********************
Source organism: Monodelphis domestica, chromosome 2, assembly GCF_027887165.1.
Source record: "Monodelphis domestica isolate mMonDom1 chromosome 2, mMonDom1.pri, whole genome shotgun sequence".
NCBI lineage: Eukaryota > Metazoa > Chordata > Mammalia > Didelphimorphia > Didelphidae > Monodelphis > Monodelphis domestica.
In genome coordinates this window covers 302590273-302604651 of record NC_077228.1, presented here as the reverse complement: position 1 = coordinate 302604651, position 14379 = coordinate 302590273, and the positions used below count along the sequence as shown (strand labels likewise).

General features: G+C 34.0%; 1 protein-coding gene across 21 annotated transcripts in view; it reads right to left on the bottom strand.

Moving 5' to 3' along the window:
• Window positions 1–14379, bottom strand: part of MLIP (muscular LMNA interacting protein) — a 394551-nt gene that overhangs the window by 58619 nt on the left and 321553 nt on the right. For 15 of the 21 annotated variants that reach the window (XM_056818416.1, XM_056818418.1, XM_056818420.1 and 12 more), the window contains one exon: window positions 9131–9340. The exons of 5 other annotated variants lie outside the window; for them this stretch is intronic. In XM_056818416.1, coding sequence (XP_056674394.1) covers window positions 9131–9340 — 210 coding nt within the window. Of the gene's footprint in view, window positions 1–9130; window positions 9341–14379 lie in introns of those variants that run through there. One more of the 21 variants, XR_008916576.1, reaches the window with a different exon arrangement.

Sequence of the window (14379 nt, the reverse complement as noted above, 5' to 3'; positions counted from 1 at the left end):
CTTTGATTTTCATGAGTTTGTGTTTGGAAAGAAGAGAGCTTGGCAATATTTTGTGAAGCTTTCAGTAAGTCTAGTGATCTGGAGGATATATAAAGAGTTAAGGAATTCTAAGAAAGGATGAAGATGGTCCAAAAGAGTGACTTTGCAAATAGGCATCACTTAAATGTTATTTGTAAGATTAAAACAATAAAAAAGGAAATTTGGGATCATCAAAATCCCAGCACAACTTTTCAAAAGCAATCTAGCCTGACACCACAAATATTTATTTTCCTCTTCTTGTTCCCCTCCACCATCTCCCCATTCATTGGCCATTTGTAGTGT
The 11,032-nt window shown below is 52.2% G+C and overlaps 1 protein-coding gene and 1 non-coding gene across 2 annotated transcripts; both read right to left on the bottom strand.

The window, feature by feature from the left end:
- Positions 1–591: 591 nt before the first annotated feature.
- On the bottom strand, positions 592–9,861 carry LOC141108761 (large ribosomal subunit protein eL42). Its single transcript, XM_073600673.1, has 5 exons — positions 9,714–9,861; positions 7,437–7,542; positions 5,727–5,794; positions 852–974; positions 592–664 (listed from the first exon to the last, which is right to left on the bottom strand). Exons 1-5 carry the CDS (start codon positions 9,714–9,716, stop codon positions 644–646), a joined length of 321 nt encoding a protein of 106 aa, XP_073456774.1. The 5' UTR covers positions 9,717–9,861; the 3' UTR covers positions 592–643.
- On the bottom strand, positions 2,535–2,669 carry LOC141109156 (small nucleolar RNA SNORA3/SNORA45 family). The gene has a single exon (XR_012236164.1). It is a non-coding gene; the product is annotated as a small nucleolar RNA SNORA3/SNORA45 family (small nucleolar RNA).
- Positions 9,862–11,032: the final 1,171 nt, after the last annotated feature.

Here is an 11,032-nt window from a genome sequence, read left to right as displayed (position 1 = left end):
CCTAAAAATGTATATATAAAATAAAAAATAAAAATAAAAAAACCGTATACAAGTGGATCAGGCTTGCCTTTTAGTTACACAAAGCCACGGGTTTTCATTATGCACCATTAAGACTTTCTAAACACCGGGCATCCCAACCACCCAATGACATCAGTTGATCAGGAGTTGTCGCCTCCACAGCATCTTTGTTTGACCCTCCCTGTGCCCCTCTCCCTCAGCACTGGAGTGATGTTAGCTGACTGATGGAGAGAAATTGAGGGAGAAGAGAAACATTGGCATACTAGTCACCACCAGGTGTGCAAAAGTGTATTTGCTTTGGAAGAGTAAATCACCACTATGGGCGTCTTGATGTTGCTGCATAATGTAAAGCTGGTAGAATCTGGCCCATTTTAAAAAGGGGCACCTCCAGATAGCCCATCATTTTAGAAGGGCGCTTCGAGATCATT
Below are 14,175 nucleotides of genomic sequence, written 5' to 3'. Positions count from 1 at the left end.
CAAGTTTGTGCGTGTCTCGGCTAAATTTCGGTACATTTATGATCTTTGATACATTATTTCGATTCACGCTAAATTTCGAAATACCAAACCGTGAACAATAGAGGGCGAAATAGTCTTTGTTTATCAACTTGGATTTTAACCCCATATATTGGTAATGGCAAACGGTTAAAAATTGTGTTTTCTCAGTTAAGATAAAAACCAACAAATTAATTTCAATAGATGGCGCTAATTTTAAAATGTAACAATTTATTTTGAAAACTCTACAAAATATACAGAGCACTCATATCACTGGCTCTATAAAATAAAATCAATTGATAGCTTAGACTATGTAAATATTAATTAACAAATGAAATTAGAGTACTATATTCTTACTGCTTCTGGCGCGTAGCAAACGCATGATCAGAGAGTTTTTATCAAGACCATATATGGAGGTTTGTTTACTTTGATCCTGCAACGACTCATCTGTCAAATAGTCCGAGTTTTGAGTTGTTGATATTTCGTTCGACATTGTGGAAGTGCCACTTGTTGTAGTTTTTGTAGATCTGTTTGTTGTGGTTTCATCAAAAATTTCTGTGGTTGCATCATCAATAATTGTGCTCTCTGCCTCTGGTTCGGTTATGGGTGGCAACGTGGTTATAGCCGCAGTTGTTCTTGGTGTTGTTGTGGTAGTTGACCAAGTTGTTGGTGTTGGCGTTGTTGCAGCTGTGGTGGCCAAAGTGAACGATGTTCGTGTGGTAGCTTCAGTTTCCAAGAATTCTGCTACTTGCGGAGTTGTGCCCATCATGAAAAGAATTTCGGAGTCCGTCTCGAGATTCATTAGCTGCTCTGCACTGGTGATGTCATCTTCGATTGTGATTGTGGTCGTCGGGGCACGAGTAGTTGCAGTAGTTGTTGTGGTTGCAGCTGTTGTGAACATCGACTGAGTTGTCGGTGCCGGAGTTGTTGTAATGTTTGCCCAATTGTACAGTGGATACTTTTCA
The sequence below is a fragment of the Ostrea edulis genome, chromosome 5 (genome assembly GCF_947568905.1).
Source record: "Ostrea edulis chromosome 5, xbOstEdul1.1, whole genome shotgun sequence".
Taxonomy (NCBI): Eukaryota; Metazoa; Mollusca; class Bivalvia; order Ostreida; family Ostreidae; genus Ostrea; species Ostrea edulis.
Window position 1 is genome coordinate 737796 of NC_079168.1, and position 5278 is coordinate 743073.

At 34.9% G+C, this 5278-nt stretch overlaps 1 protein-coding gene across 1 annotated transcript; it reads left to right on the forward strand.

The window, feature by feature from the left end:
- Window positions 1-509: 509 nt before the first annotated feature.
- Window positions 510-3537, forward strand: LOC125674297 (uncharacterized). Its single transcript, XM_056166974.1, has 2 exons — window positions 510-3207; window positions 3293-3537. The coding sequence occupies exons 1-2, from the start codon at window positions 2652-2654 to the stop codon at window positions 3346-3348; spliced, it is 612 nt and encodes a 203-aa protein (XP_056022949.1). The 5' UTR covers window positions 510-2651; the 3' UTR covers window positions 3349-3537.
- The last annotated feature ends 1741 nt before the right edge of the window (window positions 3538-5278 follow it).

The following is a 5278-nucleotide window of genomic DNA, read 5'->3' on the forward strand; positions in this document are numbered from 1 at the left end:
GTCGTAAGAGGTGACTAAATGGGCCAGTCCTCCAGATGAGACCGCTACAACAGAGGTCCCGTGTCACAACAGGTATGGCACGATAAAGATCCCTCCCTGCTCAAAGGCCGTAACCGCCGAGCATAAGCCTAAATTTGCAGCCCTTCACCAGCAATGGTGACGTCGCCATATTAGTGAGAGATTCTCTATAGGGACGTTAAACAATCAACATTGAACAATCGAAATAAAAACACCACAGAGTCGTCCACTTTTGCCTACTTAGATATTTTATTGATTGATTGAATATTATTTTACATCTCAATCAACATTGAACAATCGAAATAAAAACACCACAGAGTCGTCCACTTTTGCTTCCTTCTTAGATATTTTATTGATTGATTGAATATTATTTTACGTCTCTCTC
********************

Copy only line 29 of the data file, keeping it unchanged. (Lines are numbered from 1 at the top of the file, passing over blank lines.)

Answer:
The following is a 5278-nucleotide window of genomic DNA, read 5'->3' on the forward strand; positions in this document are numbered from 1 at the left end: